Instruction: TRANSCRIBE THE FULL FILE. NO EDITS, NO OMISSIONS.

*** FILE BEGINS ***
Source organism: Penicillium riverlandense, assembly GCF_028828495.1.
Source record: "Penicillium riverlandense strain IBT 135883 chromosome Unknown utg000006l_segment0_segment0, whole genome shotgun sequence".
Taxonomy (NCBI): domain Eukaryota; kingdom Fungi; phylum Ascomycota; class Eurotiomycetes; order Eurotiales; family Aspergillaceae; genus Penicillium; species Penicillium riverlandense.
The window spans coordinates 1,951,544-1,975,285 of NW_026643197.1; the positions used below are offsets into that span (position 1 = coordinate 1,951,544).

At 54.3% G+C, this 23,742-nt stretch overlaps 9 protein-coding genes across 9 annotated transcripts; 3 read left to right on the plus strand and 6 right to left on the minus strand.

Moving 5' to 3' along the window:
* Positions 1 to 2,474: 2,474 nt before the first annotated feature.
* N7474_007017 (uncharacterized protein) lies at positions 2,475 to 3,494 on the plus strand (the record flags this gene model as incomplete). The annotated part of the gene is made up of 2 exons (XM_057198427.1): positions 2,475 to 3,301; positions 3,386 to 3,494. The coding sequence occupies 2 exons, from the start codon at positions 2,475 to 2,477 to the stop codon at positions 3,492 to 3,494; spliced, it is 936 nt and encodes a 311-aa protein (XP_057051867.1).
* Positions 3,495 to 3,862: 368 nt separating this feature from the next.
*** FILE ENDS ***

Source organism: Penicillium riverlandense, assembly GCF_028828495.1.
Source record: "Penicillium riverlandense strain IBT 135883 chromosome Unknown utg000006l_segment0_segment0, whole genome shotgun sequence".
Taxonomy (NCBI): domain Eukaryota; kingdom Fungi; phylum Ascomycota; class Eurotiomycetes; order Eurotiales; family Aspergillaceae; genus Penicillium; species Penicillium riverlandense.
The window spans coordinates 1,951,544-1,975,285 of NW_026643197.1; the positions used below are offsets into that span (position 1 = coordinate 1,951,544).

At 54.3% G+C, this 23,742-nt stretch overlaps 9 protein-coding genes across 9 annotated transcripts; 3 read left to right on the plus strand and 6 right to left on the minus strand.

Moving 5' to 3' along the window:
* Positions 1 to 2,474: 2,474 nt before the first annotated feature.
* N7474_007017 (uncharacterized protein) lies at positions 2,475 to 3,494 on the plus strand (the record flags this gene model as incomplete). The annotated part of the gene is made up of 2 exons (XM_057198427.1): positions 2,475 to 3,301; positions 3,386 to 3,494. The coding sequence occupies 2 exons, from the start codon at positions 2,475 to 2,477 to the stop codon at positions 3,492 to 3,494; spliced, it is 936 nt and encodes a 311-aa protein (XP_057051867.1).
* Positions 3,495 to 3,862: 368 nt separating this feature from the next.